A soft-focus, rose-tinted framing of “country life” is the last thing on my mind; I’m just kind of exploring my own impressions of logistics.  And then tons of people live in the suburbs, of course, which can represent a pretty great return on investment if you don’t mind cookie cutter.

Urban populations might be characterized by a higher degree of ambition.  A lot of people are just from x y z city and that’s why they live there, but many others came there for school, or for a program, or a company, a job, a particular endeavor or field of interest. You have to respect this evidence of aligning consciously with a goal and then putting up with all the bullshit to approach it.  Rural people usually didn’t move to wherever they are in pursuit of a life goal per se.  They’re from there, or family close by, or they took a job.  That’s about it.  The places we choose to live are a pretty big deal in our daily experience, so the reasons we use are interesting to consider.  Western cities are a lot different from, you know, the whole Eastern seaboard, where scads of functional adults don’t even have a driver’s license, or a car, or even the ability to drive one if they did, because it’s so not a part of their lives.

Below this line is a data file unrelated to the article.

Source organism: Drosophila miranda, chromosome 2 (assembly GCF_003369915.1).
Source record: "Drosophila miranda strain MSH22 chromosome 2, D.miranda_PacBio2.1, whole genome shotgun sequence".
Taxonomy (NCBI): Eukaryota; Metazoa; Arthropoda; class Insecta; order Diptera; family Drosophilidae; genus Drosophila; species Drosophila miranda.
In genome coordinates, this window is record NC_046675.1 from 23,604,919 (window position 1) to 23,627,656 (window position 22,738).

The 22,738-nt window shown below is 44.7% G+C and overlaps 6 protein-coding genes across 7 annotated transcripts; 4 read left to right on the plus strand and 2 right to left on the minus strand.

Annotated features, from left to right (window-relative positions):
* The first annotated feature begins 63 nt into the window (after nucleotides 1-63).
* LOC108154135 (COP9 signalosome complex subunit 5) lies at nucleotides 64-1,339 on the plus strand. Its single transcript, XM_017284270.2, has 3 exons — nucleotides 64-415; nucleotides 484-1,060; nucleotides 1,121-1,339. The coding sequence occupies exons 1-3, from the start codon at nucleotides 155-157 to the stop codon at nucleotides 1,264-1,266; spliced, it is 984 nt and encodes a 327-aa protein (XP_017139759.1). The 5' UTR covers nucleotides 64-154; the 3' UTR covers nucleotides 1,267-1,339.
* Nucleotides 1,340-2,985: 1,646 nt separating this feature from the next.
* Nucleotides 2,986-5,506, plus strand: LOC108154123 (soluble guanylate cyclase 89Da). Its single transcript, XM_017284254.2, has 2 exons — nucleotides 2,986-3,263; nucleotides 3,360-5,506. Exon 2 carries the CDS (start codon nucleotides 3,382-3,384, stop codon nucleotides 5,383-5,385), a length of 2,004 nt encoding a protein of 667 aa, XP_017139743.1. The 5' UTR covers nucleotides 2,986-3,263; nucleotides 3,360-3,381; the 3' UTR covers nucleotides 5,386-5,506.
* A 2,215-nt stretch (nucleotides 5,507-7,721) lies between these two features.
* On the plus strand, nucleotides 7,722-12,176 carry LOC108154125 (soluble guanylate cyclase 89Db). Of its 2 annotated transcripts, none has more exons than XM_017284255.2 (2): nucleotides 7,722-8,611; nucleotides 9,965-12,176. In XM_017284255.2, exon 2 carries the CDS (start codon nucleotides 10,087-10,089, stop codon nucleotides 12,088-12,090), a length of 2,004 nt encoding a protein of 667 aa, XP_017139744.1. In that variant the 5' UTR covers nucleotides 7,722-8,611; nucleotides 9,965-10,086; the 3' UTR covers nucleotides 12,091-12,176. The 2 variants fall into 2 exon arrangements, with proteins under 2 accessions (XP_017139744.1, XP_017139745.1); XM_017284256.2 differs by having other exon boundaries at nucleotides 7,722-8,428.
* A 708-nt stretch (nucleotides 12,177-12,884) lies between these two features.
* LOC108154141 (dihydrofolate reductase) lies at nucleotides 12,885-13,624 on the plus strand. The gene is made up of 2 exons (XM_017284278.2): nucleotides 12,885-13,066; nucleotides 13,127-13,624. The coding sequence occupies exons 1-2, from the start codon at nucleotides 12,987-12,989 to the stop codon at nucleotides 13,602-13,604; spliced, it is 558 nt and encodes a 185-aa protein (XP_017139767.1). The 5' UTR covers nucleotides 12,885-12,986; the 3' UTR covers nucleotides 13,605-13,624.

I’m grateful that the internet has weighted the scales on the side of country living (in all its gradations), and I don’t think any real new counterbalance has incentivized things the other way.  Worse, the fake pandemic perma-lockdown scenario has made city life far less attractive, to me at least, than it ever was before.  As you probably know, my entire family is moving to Hawaii this fall, and we’re not even tackling the question of urban vs rural.  Urban is just more masks, more experience of lockdown, and in most places in the US, a higher likelihood of organized groups tearing around wreaking havoc.  It’s crazy that the most sacred cow of all, small business entrepreneurship, which has always necessarily pulled people towards denser areas, is itself wounded.  Now, for instance, would be a crazy time to take on the risk and liability of property and overhead, which is normally the most fundamental building block of local and personal economy.  On the small scale, I know what my family’s skills and incomes and resources are (my dad’s two kids turned out to be a computer programmer and a truck driver-slash-audiobook narrator, a reasonably winning combo in lockdown America); large-scale, I’m staggered at the degree to which basic capital-building activities have been disincentivized; I can’t even conceive of it, or what it means broad-scale.